At least one Memphis City Council member reportedly wants any business that accepts the city’s corporate welfare to raise their minimum wage from $13 to $21.
None of the 13 Memphis City Council members returned The Tennessee Star’s requests for comment Monday.
The Memphis Flyer reported last week that Memphis City Council member Martavius Jones proposed the minimum wage increase for businesses that take pay in lieu of tax incentives (PILOT) through the Memphis and Shelby Economic Development Growth Engine (EDGE).
“Currently, the minimum wage requirement for PILOT projects is $13 an hour, which Jones said is less than a livable wage,” The Memphis Flyer reported.
“PILOT projects give temporary tax abatements in return for a commitment to contracting local minority- or women-owned businesses, creating jobs, and making other community investments. To date, EDGE has incentivized 128 PILOT projects. Recipients include large companies such as ServiceMaster and Amazon to local companies, such as Hollywood Feed and Superlo.”
The Star asked EDGE spokesman Keisha Oliver on Monday if she and other officials worry that a minimum wage increase might drive current businesses out of Shelby County and discourage new ones from coming in.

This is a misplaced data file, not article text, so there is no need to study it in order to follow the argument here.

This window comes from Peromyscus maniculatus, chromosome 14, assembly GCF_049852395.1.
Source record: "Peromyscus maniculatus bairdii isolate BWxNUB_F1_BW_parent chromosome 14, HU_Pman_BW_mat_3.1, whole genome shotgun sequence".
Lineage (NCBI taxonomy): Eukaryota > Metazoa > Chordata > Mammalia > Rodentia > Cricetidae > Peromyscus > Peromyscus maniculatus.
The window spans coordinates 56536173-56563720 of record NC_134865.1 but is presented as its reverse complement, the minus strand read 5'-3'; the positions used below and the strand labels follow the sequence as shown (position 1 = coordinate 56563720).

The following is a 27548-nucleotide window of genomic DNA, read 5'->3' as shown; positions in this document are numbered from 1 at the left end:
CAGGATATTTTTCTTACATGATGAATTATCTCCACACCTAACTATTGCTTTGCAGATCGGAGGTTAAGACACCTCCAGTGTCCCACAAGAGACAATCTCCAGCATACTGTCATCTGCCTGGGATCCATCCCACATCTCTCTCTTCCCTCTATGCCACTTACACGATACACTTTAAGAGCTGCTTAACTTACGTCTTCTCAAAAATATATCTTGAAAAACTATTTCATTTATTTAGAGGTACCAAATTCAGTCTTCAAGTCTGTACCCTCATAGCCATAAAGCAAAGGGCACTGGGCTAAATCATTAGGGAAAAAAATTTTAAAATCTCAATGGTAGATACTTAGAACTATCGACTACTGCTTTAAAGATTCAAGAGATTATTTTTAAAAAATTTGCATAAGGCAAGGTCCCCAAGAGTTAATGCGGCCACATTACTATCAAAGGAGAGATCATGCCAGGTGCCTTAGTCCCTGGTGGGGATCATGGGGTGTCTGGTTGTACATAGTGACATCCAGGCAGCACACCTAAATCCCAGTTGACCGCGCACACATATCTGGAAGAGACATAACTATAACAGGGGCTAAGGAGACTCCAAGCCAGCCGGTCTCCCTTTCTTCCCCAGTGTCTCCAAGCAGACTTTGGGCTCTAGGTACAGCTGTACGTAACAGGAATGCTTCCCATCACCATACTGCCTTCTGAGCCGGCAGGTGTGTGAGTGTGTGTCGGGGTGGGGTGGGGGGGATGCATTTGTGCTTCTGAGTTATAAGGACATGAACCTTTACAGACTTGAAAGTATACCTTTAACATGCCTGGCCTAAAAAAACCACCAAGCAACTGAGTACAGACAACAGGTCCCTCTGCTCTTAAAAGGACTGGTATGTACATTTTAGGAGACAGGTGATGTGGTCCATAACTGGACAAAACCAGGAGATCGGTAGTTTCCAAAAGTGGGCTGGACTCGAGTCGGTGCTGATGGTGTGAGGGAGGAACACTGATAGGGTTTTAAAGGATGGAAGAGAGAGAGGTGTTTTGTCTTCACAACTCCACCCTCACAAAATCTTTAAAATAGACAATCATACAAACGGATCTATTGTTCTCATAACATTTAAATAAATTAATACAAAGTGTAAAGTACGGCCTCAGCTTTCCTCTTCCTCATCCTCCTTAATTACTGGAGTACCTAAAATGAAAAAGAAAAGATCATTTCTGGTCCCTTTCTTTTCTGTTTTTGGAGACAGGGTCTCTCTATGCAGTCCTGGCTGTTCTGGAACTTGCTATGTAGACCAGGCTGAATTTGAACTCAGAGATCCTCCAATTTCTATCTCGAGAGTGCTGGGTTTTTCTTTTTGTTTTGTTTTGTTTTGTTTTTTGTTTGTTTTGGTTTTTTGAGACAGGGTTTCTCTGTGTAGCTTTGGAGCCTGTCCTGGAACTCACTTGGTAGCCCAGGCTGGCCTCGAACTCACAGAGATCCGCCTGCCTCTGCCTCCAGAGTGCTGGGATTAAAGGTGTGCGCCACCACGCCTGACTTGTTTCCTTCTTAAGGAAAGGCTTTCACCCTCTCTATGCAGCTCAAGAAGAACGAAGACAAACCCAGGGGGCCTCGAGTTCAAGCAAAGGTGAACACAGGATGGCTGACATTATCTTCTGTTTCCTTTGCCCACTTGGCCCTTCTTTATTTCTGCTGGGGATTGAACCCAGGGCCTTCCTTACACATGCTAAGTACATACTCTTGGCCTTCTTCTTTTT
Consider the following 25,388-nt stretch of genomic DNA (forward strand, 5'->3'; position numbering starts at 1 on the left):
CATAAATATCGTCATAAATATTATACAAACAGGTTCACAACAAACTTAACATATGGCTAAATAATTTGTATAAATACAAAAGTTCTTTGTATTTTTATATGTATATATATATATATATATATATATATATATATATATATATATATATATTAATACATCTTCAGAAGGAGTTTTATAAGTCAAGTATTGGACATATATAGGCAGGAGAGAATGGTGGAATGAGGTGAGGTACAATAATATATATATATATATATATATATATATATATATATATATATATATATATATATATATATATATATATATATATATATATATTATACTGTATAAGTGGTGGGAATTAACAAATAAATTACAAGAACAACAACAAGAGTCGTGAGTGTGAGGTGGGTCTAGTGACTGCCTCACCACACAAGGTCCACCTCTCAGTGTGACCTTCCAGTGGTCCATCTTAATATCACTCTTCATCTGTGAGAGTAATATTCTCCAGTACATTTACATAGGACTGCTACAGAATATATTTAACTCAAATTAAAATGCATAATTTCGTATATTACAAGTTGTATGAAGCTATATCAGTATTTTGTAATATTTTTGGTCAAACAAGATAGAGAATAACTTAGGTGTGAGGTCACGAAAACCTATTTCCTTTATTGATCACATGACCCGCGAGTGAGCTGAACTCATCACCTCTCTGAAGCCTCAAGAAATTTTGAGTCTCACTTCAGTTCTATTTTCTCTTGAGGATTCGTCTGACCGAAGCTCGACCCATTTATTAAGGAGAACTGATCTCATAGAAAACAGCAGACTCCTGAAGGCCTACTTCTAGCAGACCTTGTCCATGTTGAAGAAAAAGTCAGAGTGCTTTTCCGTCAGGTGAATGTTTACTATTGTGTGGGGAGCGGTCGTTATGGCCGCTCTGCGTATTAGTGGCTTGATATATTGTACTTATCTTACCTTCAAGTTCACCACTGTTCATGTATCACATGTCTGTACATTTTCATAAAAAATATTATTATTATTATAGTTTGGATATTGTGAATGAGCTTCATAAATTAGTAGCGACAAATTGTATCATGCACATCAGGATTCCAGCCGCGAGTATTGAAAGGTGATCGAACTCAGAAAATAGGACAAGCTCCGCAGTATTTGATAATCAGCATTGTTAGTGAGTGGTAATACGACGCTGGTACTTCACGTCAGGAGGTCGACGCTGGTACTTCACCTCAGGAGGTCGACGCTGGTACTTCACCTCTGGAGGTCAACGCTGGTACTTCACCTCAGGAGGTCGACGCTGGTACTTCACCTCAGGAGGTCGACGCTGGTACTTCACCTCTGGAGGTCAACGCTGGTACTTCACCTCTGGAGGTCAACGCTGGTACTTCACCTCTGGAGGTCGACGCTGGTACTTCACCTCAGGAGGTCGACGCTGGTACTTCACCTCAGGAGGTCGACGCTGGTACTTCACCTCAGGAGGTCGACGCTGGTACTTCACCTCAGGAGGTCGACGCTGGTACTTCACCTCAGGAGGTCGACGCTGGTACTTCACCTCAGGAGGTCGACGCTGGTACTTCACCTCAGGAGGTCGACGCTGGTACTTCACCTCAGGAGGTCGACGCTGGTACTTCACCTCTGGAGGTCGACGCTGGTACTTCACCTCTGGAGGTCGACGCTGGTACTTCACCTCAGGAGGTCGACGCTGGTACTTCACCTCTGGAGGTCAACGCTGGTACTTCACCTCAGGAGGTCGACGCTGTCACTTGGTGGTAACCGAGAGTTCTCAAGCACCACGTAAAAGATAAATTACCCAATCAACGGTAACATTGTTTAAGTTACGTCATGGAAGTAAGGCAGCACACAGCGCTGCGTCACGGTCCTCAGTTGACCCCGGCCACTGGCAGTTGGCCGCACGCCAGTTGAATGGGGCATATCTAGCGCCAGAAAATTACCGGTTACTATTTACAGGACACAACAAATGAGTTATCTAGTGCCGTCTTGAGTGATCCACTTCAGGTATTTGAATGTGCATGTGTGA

Oliver said in an email that she could not respond before Monday’s stated deadline.
In 2019, EDGE bestowed a generous amount of corporate welfare upon AutoZone and $9.5 million in tax incentives to bring IKEA to Memphis. IKEA informed city officials they could not do what they promised in exchange for that money. IKEA officials gave up some of their previously approved 11-year tax abatement.
IKEA did not hire the number of jobs or pay the level of wages it promised city and county officials in exchange for lesser property tax payments. Officials with the European-based company described just how selective they are in choosing store locations. IKEA’s application revealed the company picked communities based on where it can get the most generous tax incentives.
Those areas include St. Louis; Merriam, Kansas; and Centennial, Colorado, according to IKEA’s application with the city.
– – –